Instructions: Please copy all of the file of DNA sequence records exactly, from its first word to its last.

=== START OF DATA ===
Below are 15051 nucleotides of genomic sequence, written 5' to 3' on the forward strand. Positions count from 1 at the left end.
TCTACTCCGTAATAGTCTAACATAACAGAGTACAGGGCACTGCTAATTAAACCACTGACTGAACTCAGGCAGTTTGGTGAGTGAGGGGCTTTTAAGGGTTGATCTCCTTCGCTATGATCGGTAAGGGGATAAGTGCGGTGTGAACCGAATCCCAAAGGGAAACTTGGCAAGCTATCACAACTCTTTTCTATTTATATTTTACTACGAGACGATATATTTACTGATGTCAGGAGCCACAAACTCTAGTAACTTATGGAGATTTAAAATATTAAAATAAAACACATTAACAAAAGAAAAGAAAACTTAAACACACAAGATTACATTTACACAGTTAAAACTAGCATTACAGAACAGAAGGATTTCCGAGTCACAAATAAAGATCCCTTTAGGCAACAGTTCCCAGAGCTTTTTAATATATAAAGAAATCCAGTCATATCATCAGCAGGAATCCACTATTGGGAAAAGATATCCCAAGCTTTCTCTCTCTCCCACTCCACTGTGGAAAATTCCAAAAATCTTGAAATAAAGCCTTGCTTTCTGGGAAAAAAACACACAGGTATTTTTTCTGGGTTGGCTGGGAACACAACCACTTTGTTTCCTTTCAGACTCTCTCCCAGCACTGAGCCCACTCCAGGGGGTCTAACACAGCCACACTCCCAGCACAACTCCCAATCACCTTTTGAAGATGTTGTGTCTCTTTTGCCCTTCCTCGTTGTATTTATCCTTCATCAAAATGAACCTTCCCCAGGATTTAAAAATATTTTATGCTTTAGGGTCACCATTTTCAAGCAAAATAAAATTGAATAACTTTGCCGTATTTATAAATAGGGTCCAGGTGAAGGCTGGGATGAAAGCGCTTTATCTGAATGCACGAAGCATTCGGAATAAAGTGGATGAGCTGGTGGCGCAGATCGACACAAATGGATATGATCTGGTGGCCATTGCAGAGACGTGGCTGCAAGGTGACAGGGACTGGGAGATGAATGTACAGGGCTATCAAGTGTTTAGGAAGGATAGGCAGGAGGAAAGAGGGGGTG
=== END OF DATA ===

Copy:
Below are 15051 nucleotides of genomic sequence, written 5' to 3' on the forward strand. Positions count from 1 at the left end.
TCTACTCCGTAATAGTCTAACATAACAGAGTACAGGGCACTGCTAATTAAACCACTGACTGAACTCAGGCAGTTTGGTGAGTGAGGGGCTTTTAAGGGTTGATCTCCTTCGCTATGATCGGTAAGGGGATAAGTGCGGTGTGAACCGAATCCCAAAGGGAAACTTGGCAAGCTATCACAACTCTTTTCTATTTATATTTTACTACGAGACGATATATTTACTGATGTCAGGAGCCACAAACTCTAGTAACTTATGGAGATTTAAAATATTAAAATAAAACACATTAACAAAAGAAAAGAAAACTTAAACACACAAGATTACATTTACACAGTTAAAACTAGCATTACAGAACAGAAGGATTTCCGAGTCACAAATAAAGATCCCTTTAGGCAACAGTTCCCAGAGCTTTTTAATATATAAAGAAATCCAGTCATATCATCAGCAGGAATCCACTATTGGGAAAAGATATCCCAAGCTTTCTCTCTCTCCCACTCCACTGTGGAAAATTCCAAAAATCTTGAAATAAAGCCTTGCTTTCTGGGAAAAAAACACACAGGTATTTTTTCTGGGTTGGCTGGGAACACAACCACTTTGTTTCCTTTCAGACTCTCTCCCAGCACTGAGCCCACTCCAGGGGGTCTAACACAGCCACACTCCCAGCACAACTCCCAATCACCTTTTGAAGATGTTGTGTCTCTTTTGCCCTTCCTCGTTGTATTTATCCTTCATCAAAATGAACCTTCCCCAGGATTTAAAAATATTTTATGCTTTAGGGTCACCATTTTCAAGCAAAATAAAATTGAATAACTTTGCCGTATTTATAAATAGGGTCCAGGTGAAGGCTGGGATGAAAGCGCTTTATCTGAATGCACGAAGCATTCGGAATAAAGTGGATGAGCTGGTGGCGCAGATCGACACAAATGGATATGATCTGGTGGCCATTGCAGAGACGTGGCTGCAAGGTGACAGGGACTGGGAGATGAATGTACAGGGCTATCAAGTGTTTAGGAAGGATAGGCAGGAGGAAAGAGGGGGTG